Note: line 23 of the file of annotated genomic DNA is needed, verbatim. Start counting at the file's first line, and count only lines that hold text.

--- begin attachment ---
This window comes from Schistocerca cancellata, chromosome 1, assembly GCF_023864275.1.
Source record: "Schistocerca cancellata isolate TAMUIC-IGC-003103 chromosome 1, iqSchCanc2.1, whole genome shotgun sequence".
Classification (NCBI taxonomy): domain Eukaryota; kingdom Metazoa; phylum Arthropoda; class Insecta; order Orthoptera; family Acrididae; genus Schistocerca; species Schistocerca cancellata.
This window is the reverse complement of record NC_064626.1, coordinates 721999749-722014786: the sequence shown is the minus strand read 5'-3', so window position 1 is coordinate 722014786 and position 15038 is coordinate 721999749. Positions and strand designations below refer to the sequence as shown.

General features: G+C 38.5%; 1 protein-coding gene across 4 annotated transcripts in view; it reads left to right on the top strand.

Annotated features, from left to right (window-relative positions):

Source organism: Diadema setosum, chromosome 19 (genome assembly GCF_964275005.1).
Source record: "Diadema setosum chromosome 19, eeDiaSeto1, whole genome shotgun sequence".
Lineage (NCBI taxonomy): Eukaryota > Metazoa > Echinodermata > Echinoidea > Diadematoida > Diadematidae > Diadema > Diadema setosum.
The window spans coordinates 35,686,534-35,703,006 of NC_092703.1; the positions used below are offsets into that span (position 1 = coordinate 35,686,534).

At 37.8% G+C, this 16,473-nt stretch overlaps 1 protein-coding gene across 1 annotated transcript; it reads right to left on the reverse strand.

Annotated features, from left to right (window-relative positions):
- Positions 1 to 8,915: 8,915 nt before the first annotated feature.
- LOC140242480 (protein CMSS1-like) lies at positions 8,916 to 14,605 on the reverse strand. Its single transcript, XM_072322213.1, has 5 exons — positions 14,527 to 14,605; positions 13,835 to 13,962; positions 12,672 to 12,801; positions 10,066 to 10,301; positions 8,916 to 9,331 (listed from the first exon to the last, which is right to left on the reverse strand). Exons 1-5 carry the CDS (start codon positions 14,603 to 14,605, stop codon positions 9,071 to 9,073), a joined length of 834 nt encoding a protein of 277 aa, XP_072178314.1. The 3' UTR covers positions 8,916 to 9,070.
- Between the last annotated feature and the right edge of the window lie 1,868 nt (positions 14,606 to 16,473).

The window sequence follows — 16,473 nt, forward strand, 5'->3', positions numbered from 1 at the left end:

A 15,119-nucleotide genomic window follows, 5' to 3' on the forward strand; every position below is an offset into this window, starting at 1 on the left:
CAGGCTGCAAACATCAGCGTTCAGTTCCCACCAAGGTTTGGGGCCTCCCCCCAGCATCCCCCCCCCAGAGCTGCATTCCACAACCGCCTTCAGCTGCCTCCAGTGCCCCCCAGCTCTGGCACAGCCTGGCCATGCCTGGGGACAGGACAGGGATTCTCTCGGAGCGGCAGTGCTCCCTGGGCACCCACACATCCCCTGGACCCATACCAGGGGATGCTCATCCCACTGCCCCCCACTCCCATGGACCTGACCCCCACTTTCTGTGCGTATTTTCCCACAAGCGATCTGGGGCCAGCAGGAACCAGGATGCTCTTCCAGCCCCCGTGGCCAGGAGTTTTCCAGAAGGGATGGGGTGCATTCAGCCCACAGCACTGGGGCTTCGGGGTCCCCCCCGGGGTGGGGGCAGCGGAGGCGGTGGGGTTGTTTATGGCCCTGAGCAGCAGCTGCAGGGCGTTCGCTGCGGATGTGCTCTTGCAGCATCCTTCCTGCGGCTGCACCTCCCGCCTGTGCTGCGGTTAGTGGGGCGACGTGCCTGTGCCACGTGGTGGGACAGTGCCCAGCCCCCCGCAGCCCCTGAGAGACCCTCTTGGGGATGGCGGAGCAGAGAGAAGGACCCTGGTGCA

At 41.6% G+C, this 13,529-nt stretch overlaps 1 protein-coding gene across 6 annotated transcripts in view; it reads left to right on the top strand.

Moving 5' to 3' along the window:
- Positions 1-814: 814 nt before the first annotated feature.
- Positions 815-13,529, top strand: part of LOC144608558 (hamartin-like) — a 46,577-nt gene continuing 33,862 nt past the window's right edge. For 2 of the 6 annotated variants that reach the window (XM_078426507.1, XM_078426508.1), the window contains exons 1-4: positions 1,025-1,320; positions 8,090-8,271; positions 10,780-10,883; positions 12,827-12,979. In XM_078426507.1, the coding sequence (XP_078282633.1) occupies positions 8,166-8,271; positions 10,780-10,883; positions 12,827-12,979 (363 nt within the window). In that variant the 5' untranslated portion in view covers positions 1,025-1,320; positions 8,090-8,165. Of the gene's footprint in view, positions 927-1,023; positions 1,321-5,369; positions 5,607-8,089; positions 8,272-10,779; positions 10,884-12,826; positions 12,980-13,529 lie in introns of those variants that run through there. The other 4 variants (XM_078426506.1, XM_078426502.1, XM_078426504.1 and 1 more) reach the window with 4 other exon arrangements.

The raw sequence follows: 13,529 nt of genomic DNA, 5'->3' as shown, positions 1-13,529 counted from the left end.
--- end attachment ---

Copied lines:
The raw sequence follows: 13,529 nt of genomic DNA, 5'->3' as shown, positions 1-13,529 counted from the left end.